Triangulating Findings from an Instruction-Based Community Engagement Project

Maryann S. Whitaker, Dan Albertson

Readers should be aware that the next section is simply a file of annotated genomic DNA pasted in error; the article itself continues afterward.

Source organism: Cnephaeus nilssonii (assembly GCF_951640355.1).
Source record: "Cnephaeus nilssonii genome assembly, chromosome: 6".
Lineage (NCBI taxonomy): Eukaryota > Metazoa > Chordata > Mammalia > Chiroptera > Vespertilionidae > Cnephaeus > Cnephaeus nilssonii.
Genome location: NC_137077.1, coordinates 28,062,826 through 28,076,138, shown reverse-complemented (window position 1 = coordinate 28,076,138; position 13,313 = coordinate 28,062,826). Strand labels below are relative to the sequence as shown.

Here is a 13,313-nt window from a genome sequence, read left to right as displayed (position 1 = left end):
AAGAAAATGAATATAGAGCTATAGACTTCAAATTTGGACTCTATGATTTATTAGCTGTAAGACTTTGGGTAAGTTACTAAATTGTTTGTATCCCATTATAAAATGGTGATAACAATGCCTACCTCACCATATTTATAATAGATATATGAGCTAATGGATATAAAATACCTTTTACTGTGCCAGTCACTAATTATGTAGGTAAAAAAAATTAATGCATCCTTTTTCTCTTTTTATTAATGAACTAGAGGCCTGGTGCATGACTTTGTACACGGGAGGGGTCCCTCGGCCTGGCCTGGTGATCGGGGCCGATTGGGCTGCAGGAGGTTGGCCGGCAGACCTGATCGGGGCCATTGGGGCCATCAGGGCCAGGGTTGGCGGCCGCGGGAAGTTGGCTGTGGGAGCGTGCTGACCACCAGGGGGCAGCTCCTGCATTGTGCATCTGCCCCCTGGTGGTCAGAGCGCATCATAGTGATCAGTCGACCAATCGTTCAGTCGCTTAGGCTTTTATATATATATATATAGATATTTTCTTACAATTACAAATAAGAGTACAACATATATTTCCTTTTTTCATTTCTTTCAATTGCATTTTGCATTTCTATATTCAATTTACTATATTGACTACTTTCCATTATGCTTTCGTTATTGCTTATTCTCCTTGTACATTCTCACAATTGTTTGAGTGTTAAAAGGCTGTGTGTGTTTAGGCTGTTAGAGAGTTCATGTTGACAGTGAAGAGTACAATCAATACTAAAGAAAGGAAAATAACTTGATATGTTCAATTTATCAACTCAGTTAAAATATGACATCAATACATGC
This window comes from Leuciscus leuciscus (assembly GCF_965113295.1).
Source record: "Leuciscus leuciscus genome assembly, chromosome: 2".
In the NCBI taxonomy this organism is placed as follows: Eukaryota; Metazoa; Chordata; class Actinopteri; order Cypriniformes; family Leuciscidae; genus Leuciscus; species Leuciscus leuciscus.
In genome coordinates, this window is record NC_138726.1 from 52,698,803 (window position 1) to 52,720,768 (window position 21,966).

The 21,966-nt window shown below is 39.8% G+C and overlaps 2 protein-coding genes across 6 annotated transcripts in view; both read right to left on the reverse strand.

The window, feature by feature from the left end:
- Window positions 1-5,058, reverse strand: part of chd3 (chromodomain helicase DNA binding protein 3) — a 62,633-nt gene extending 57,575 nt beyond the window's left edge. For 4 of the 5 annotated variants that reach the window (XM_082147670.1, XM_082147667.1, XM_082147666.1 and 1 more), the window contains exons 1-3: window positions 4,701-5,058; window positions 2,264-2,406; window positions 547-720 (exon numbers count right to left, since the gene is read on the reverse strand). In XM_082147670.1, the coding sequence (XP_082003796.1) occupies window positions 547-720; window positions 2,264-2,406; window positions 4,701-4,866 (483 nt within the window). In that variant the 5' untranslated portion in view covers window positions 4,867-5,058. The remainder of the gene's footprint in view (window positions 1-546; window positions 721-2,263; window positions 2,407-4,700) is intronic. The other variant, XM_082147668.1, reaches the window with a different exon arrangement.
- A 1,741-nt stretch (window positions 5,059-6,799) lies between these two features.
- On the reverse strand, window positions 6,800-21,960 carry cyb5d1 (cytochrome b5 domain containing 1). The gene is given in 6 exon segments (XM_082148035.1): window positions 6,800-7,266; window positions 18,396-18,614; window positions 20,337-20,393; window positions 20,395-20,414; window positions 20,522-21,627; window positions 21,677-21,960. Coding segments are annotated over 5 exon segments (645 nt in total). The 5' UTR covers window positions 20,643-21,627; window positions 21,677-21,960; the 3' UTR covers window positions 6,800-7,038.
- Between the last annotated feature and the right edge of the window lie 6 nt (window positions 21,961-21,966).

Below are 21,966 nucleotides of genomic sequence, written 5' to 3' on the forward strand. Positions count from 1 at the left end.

This paper reports on the assessment of initial data from an ongoing, award-winning service learning project called “Computer Training for Persons with Intellectual Disabilities.” The project was researched, designed, and implemented by Masters in Library Science (MLIS) students at a large southeastern university. The two explicit goals of the project were to assess the effectiveness of the core curriculum in preparing students to undertake such a project and to provide technology literacy to clients with intellectual disabilities. However, the three implicit goals were to benefit the students, the clients, and the community partner through the process of engagement. The data reported are based on the first eighteen months of the project and are gathered from an exercise mapping the students’ perceptions of the usefulness of the core curriculum, their written reflections concerning their participation in the project, and their records concerning client progress through the instruction. The student data are corroborated through an interview session with the community partner. The methods and results reflect a qualitative text analysis protocol since the first phase of the project was exploratory and the population was limited. Quantitative data reflect only simple descriptive statistics due to sample size and lack of comparative data. Results indicate that the goals of the original project are being met, and other corollary effects, such as students’ attitudes concerning underrepresented populations were affected positively and constructively. We also identify necessary revisions and challenges as the project progresses, and numerous avenues for further research.

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